1 Department of Bioscience - Microbiology, Department of Bioscience, Science and Technology, Aarhus University2 Department of Bioscience - Center for Geomicrobiology, Department of Bioscience, Science and Technology, Aarhus University3 Department of Bioscience - Center for Geomicrobiology, Department of Bioscience, Science and Technology, Aarhus University4 Department of Bioscience - Microbiology, Department of Bioscience, Science and Technology, Aarhus University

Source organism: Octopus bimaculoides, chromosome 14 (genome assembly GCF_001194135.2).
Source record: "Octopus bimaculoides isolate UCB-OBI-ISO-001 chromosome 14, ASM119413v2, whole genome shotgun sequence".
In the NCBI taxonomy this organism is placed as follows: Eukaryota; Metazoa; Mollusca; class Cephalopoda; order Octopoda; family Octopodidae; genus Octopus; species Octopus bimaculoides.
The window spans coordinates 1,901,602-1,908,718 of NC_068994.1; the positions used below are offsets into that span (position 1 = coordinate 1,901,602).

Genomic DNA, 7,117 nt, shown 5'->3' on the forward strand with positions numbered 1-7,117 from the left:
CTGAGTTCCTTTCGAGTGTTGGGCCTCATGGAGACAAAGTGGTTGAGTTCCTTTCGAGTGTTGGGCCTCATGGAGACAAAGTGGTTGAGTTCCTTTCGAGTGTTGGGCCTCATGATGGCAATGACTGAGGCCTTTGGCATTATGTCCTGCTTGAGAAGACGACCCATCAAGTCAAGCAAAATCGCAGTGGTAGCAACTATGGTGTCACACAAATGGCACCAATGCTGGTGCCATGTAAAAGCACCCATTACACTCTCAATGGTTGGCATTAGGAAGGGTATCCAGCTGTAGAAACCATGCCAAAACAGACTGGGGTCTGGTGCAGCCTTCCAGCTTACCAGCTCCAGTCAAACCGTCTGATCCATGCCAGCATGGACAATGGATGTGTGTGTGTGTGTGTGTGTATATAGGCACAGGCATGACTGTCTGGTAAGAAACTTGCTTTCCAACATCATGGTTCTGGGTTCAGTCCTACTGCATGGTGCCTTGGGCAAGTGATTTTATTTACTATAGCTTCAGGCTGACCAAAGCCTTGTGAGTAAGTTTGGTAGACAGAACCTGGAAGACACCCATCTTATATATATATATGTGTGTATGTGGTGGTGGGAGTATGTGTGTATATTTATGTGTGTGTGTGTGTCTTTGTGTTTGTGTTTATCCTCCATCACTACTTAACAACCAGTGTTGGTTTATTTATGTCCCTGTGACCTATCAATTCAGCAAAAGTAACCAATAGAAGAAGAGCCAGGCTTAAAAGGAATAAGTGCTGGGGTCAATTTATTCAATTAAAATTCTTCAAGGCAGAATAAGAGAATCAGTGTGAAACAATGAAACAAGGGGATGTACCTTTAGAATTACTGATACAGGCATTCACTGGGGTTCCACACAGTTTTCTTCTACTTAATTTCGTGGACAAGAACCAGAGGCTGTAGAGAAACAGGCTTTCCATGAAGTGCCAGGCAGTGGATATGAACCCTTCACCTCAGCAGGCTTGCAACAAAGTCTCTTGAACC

Geochemical observations in marine sediment have recently documented that electric currents may intimately couple spatially separated biogeochemical processes (1). When marine sediment rich in iron sulphide was exposed to oxygen we observed how the electric currents resulted in significant geochemical alterations in the upper centimetres of the anoxic sediment: Sulphides were oxidized to sulphate in anoxic sediment layers. Electrons from this half-reaction were passed to the oxic layers cm above. In this way the domain of oxygen was extended far beyond it’s physically presence. Bioelectrical sulfide oxidation leads to electric field formation, sulfide depletion and acidification of the upper centimeters of the sediment. This promoted ion migration and dissolution of carbonates and iron sulfides. Sulfide released from iron sulfides was the major e-donor in the system. Ferrous iron released from iron sulfides was to a large extend deposited in the oxic zone as iron oxides and Ca2+ eventually precipitates at the surface as due to high pH caused by cathodic oxygen reduction. The result show how long distance electron transmission allows oxygen to drive the allocation of important minerals and possibly many trace elements deep in marine sediment.  Nielsen et al. (2010) Nature 463, 1071-1074.